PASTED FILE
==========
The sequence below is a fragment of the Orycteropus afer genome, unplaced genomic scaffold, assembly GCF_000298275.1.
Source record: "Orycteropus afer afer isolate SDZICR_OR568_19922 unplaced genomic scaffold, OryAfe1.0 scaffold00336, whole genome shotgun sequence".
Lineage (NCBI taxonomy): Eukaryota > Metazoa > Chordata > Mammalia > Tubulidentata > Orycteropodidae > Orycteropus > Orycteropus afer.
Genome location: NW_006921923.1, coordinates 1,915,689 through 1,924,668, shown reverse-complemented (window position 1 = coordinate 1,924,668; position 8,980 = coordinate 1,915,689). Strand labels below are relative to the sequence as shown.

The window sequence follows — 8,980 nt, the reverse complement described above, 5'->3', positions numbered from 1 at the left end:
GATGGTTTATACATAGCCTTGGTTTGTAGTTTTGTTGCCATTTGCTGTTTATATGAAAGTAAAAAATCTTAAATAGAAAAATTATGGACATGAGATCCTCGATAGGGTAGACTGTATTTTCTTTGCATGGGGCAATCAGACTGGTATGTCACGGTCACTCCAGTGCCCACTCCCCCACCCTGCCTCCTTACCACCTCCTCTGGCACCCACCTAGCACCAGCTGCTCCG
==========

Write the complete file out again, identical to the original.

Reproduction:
The sequence below is a fragment of the Orycteropus afer genome, unplaced genomic scaffold, assembly GCF_000298275.1.
Source record: "Orycteropus afer afer isolate SDZICR_OR568_19922 unplaced genomic scaffold, OryAfe1.0 scaffold00336, whole genome shotgun sequence".
Lineage (NCBI taxonomy): Eukaryota > Metazoa > Chordata > Mammalia > Tubulidentata > Orycteropodidae > Orycteropus > Orycteropus afer.
Genome location: NW_006921923.1, coordinates 1,915,689 through 1,924,668, shown reverse-complemented (window position 1 = coordinate 1,924,668; position 8,980 = coordinate 1,915,689). Strand labels below are relative to the sequence as shown.

The window sequence follows — 8,980 nt, the reverse complement described above, 5'->3', positions numbered from 1 at the left end:
GATGGTTTATACATAGCCTTGGTTTGTAGTTTTGTTGCCATTTGCTGTTTATATGAAAGTAAAAAATCTTAAATAGAAAAATTATGGACATGAGATCCTCGATAGGGTAGACTGTATTTTCTTTGCATGGGGCAATCAGACTGGTATGTCACGGTCACTCCAGTGCCCACTCCCCCACCCTGCCTCCTTACCACCTCCTCTGGCACCCACCTAGCACCAGCTGCTCCG